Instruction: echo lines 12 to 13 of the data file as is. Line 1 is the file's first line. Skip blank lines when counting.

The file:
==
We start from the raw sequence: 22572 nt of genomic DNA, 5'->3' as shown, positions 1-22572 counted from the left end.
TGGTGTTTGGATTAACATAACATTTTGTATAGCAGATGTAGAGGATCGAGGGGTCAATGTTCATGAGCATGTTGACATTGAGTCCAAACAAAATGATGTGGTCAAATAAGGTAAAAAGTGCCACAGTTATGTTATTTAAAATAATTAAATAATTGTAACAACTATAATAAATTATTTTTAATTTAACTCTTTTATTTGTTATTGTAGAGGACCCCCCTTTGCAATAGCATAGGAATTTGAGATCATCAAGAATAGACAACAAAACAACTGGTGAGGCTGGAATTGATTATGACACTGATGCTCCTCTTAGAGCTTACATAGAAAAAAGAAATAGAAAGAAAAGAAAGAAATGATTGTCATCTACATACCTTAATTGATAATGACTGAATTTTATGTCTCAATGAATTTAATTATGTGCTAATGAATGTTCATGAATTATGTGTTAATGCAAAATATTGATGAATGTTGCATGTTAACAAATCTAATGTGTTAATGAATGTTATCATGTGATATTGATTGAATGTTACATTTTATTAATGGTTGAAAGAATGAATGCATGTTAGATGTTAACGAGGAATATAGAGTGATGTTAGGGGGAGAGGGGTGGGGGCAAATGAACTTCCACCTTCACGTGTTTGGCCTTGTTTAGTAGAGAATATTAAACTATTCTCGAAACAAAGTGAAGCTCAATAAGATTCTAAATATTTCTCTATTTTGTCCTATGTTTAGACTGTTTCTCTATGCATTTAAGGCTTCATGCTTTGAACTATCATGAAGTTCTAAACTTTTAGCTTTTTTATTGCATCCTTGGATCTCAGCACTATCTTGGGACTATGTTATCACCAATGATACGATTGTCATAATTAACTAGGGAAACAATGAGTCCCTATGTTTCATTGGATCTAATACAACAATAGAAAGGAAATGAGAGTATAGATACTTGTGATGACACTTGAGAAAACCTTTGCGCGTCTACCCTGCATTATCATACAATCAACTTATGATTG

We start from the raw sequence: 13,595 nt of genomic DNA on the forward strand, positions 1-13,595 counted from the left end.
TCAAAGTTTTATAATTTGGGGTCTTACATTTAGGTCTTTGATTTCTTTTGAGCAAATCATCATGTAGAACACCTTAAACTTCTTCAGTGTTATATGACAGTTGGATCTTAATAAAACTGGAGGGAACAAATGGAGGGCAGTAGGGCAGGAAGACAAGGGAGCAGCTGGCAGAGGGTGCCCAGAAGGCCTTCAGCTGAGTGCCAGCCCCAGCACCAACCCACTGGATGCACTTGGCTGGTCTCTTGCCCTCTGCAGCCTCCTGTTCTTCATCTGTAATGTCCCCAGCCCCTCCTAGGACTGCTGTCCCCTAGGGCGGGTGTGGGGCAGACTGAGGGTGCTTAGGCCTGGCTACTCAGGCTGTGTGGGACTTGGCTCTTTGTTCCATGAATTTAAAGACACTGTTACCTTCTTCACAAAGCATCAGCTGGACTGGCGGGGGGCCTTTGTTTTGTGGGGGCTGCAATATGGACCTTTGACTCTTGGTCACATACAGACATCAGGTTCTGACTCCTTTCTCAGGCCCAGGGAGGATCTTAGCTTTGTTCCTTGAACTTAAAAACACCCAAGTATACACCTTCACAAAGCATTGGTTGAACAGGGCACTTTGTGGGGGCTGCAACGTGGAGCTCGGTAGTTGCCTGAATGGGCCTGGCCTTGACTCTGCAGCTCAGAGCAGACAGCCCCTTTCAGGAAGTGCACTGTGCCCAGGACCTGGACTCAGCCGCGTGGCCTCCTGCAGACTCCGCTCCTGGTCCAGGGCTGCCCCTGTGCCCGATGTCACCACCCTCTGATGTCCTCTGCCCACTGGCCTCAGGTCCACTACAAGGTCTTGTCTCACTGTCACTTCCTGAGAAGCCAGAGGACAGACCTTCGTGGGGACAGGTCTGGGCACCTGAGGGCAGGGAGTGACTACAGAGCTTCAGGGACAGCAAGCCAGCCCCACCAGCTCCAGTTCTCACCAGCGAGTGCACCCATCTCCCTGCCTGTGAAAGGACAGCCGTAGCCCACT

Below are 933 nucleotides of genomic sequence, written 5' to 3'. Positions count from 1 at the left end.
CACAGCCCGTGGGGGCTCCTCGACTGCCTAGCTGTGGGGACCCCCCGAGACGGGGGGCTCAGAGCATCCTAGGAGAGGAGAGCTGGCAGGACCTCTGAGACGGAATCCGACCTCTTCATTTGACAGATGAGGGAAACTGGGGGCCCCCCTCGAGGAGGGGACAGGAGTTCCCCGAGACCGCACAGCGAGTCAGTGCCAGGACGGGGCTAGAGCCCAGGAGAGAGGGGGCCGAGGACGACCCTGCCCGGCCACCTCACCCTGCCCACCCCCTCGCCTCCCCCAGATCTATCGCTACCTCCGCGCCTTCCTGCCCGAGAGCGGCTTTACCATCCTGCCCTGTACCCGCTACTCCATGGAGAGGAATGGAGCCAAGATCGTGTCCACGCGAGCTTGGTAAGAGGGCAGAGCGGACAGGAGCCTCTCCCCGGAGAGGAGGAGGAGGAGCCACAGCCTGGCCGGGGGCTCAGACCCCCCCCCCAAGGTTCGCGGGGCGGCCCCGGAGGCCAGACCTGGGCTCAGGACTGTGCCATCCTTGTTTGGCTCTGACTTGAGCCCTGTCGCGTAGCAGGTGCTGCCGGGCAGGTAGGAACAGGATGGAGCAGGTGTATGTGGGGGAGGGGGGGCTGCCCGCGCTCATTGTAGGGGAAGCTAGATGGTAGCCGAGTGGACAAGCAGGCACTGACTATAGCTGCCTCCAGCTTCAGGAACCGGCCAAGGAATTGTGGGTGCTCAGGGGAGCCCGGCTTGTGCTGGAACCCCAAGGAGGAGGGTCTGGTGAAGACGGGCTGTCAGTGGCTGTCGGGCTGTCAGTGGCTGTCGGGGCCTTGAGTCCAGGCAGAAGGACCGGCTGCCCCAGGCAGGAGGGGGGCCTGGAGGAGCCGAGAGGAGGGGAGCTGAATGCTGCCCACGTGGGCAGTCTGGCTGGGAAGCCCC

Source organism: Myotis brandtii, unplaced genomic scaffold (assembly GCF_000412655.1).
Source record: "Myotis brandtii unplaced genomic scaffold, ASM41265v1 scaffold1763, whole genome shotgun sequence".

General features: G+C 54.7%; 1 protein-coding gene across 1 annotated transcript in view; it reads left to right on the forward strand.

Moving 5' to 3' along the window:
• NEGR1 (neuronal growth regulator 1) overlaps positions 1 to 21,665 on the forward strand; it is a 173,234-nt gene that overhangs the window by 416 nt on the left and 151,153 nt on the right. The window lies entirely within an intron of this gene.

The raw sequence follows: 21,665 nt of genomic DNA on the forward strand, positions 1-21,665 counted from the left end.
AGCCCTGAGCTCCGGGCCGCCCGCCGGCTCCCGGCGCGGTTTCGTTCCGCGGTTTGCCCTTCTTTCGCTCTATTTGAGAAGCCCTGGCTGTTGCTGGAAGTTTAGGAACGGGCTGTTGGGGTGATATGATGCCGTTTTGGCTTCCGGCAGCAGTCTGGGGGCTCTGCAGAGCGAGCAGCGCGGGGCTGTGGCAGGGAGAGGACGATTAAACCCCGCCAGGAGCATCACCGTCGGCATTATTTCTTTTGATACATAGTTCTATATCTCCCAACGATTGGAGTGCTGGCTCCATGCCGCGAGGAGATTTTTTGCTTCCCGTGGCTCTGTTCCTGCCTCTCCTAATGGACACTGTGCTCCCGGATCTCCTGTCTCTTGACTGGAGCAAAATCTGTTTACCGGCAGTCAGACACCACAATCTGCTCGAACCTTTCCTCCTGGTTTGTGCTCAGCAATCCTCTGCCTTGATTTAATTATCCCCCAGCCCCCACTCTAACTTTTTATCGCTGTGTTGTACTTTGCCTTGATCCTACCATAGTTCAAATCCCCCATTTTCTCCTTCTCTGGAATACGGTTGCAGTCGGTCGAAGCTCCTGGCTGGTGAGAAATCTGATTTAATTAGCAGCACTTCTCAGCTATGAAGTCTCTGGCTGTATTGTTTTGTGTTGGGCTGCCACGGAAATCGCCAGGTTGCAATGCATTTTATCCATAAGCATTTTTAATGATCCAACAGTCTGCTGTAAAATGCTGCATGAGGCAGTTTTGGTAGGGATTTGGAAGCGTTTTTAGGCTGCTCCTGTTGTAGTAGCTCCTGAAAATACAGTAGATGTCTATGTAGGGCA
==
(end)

The raw sequence follows: 21,665 nt of genomic DNA on the forward strand, positions 1-21,665 counted from the left end.
AGCCCTGAGCTCCGGGCCGCCCGCCGGCTCCCGGCGCGGTTTCGTTCCGCGGTTTGCCCTTCTTTCGCTCTATTTGAGAAGCCCTGGCTGTTGCTGGAAGTTTAGGAACGGGCTGTTGGGGTGATATGATGCCGTTTTGGCTTCCGGCAGCAGTCTGGGGGCTCTGCAGAGCGAGCAGCGCGGGGCTGTGGCAGGGAGAGGACGATTAAACCCCGCCAGGAGCATCACCGTCGGCATTATTTCTTTTGATACATAGTTCTATATCTCCCAACGATTGGAGTGCTGGCTCCATGCCGCGAGGAGATTTTTTGCTTCCCGTGGCTCTGTTCCTGCCTCTCCTAATGGACACTGTGCTCCCGGATCTCCTGTCTCTTGACTGGAGCAAAATCTGTTTACCGGCAGTCAGACACCACAATCTGCTCGAACCTTTCCTCCTGGTTTGTGCTCAGCAATCCTCTGCCTTGATTTAATTATCCCCCAGCCCCCACTCTAACTTTTTATCGCTGTGTTGTACTTTGCCTTGATCCTACCATAGTTCAAATCCCCCATTTTCTCCTTCTCTGGAATACGGTTGCAGTCGGTCGAAGCTCCTGGCTGGTGAGAAATCTGATTTAATTAGCAGCACTTCTCAGCTATGAAGTCTCTGGCTGTATTGTTTTGTGTTGGGCTGCCACGGAAATCGCCAGGTTGCAATGCATTTTATCCATAAGCATTTTTAATGATCCAACAGTCTGCTGTAAAATGCTGCATGAGGCAGTTTTGGTAGGGATTTGGAAGCGTTTTTAGGCTGCTCCTGTTGTAGTAGCTCCTGAAAATACAGTAGATGTCTATGTAGGGCA